During last week's meeting where the trustees reviewed the proposal, Deborah Wrobel, dean of science, technology, engineering and mathematics, explained how the system would work.
Using a hand-generated wheel attached to a light bulb on a wooden board, Wrobel said, traditional energy is created from the interaction of a large magnet and coils of wire on a large scale at power plants. Steam spins the magnet, she continued, and creates a reaction with the wire, which gives us electricity.
To boil water to create steam, most of that energy comes from burning coal and a smaller portion comes from nuclear power and/or gas.
How a solar panel works, Wrobel explained, is with layers of silicone - one with a negative charge and another with a positive charge.
The sun makes the electrons on the top layer of silicone on the solar panels move to other side and vice versa.
This flow of electrons is captured and generates electricity. The difference between the two systems is that a power plant generates an alternating current, Wrobel said, and solar panels create a direct current.
Wiring hooked up to each panel goes through conventional circuit breakers and makes its way to a conduit, which would go to an electrical room.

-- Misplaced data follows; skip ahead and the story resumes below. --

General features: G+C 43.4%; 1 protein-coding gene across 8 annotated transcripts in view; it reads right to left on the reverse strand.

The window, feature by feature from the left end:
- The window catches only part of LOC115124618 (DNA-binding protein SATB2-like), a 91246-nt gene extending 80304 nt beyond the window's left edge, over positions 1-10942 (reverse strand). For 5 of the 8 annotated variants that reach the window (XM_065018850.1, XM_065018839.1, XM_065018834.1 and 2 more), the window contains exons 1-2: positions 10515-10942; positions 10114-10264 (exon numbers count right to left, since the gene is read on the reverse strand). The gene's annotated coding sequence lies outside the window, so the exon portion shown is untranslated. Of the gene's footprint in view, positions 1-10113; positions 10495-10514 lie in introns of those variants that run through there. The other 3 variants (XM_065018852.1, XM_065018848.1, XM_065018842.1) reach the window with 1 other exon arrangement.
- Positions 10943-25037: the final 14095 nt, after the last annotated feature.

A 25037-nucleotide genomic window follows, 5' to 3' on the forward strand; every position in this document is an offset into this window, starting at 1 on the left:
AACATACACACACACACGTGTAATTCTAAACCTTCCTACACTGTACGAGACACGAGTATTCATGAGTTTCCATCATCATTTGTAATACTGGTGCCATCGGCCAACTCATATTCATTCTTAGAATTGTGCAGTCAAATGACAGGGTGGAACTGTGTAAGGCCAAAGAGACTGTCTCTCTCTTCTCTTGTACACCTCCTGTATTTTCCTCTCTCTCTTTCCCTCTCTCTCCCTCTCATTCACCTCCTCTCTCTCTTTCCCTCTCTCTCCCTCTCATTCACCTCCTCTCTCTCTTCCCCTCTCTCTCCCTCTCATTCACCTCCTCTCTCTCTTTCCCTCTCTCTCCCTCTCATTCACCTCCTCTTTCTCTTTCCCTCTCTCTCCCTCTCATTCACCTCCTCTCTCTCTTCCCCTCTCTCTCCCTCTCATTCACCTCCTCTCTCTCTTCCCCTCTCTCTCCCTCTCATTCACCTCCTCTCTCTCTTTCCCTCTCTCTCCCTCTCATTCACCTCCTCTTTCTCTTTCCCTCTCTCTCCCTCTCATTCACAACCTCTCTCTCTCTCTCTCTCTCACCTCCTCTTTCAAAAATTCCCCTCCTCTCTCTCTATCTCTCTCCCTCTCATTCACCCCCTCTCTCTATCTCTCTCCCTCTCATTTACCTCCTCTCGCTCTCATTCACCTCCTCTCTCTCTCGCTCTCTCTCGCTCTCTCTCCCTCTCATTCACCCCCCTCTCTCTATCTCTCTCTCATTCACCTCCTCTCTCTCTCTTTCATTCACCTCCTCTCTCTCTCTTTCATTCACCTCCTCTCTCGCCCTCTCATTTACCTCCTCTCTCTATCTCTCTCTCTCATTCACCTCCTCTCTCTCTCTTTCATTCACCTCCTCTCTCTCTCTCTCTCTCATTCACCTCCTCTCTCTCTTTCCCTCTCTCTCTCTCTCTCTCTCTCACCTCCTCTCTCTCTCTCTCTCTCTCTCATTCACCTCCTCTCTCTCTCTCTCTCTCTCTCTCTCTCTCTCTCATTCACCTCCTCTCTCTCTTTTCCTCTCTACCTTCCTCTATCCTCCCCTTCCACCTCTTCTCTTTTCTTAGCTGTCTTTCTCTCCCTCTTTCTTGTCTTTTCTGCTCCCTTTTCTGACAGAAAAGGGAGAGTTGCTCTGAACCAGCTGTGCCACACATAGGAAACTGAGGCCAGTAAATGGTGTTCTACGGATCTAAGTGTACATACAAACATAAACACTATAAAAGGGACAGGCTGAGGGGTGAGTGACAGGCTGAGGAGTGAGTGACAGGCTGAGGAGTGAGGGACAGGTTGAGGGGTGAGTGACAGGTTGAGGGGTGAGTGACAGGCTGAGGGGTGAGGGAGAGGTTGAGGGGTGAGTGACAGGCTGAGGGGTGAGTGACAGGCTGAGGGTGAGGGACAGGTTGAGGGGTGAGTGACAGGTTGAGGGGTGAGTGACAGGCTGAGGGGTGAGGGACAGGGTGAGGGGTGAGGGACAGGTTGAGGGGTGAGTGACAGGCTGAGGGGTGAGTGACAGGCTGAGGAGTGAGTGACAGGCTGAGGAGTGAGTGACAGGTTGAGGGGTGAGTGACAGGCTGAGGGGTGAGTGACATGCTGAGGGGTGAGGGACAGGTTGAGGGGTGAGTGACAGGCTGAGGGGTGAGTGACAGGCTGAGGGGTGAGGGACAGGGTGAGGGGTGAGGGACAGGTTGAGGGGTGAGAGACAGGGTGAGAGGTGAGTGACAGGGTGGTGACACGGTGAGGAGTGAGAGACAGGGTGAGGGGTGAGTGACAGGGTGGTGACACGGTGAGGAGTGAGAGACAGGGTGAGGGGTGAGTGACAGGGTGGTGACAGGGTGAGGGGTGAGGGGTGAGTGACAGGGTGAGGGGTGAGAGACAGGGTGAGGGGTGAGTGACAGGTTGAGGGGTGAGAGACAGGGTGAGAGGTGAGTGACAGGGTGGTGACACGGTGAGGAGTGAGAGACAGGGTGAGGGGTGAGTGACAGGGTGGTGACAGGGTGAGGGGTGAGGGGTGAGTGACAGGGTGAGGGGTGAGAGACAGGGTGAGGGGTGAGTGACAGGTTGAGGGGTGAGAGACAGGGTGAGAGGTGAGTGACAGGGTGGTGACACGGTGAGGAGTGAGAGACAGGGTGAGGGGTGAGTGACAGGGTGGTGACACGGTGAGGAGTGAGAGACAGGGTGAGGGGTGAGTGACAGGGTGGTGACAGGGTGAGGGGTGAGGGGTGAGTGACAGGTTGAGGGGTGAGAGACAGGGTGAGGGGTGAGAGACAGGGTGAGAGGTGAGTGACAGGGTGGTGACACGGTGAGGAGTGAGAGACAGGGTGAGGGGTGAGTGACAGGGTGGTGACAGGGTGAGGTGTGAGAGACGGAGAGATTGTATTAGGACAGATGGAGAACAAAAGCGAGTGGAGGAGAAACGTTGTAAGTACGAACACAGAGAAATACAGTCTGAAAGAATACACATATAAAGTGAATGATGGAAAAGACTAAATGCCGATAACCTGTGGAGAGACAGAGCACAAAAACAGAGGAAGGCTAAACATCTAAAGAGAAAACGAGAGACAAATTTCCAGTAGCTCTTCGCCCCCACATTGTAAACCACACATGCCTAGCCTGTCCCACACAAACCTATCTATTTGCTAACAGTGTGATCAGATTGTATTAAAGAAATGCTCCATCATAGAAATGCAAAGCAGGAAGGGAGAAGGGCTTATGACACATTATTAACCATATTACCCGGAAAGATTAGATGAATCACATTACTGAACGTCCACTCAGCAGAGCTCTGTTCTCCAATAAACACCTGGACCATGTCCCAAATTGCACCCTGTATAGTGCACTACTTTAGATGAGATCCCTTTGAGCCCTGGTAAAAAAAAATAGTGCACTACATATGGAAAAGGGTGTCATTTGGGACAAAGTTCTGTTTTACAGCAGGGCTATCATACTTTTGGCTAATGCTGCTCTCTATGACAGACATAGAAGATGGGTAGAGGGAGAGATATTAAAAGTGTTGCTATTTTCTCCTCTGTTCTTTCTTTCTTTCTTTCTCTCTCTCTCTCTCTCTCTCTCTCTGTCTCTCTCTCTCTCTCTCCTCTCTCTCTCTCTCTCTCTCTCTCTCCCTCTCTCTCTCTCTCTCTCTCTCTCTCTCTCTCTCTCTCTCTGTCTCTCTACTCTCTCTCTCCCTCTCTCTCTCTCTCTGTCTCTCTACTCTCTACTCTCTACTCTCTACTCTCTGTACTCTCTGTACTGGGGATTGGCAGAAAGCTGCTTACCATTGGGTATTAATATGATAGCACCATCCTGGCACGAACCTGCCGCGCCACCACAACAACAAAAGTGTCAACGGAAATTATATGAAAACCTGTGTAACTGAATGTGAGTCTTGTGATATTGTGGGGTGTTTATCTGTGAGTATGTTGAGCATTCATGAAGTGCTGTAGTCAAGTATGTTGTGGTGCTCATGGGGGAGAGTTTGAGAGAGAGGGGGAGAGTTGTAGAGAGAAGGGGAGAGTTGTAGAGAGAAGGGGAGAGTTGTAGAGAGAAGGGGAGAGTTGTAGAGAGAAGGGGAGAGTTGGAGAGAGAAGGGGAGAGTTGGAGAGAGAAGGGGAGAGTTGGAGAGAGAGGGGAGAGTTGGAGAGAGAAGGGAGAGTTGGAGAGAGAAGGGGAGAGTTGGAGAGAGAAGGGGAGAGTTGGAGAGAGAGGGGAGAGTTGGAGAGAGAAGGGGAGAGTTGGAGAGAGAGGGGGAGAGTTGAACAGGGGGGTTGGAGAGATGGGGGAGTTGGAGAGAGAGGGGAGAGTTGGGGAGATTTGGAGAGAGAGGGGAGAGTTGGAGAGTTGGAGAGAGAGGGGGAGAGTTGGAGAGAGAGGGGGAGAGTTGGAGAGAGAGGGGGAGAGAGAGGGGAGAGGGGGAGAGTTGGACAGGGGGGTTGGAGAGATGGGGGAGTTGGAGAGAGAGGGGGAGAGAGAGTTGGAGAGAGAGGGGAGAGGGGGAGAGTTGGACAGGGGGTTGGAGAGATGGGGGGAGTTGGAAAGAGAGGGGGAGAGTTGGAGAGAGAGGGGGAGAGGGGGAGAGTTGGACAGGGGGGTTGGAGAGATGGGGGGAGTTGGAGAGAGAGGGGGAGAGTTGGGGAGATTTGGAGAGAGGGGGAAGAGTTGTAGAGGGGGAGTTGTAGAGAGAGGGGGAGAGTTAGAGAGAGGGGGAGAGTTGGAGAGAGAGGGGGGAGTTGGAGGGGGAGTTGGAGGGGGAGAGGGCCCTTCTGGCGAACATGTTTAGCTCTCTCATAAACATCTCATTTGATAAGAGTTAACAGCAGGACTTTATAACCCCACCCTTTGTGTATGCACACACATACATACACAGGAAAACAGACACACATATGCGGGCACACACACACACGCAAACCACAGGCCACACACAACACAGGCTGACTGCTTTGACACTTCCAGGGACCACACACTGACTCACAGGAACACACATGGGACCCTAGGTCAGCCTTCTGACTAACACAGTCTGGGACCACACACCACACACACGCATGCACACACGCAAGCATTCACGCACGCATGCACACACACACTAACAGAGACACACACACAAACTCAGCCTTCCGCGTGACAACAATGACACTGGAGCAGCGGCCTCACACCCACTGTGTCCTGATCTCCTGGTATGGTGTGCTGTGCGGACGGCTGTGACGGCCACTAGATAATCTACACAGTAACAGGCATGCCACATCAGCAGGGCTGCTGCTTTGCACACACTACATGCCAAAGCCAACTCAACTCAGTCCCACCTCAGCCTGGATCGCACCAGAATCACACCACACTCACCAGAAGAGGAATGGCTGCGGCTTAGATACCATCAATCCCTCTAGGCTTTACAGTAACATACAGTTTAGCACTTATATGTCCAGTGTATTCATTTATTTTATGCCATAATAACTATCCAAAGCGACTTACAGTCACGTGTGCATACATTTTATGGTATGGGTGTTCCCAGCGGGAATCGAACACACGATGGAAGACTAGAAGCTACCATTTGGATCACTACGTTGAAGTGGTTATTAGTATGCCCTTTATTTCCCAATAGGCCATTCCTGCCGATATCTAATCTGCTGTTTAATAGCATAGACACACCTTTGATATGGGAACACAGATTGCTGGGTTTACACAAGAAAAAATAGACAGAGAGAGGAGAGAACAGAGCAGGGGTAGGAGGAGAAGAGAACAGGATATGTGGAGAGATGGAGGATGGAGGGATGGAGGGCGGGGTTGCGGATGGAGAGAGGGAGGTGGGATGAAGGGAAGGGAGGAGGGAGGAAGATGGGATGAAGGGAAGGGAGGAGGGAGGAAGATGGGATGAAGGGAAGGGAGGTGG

"I'm sure that as technology changes we're going to change with the time, too," Johnson said. "That's part of the sustainability mission of this college."
In June 2011, Harford County Public Schools activated a 1.2-megawatt multi-school solar program, very similar to what HCC plans to implement.
The school system stated then its program is expected to generate more than 28 million kilowatt hours of energy over 20 years.
"Covering six school properties with more than 6,400 photovoltaic panels, Harford County Public Schools paid no upfront capital costs for the solar energy deployments that promise to reduce overall energy costs with long-term predictable energy pricing while reducing the county's energy demand from the grid," according to a June 2011 summary of the program written by the school system.
"The alternative energy program has resulted saving of approximately $30,000 for this first year," Andrew Cassilly, the school system's resource conservation manager, wrote in an e-mail Monday.
Cassilly added that the program has educational value as well, allowing teachers and students to view how much power the sites are generating in real time via a website.
"This is a great real life example for teachers to use in their lessons," Cassilly wrote.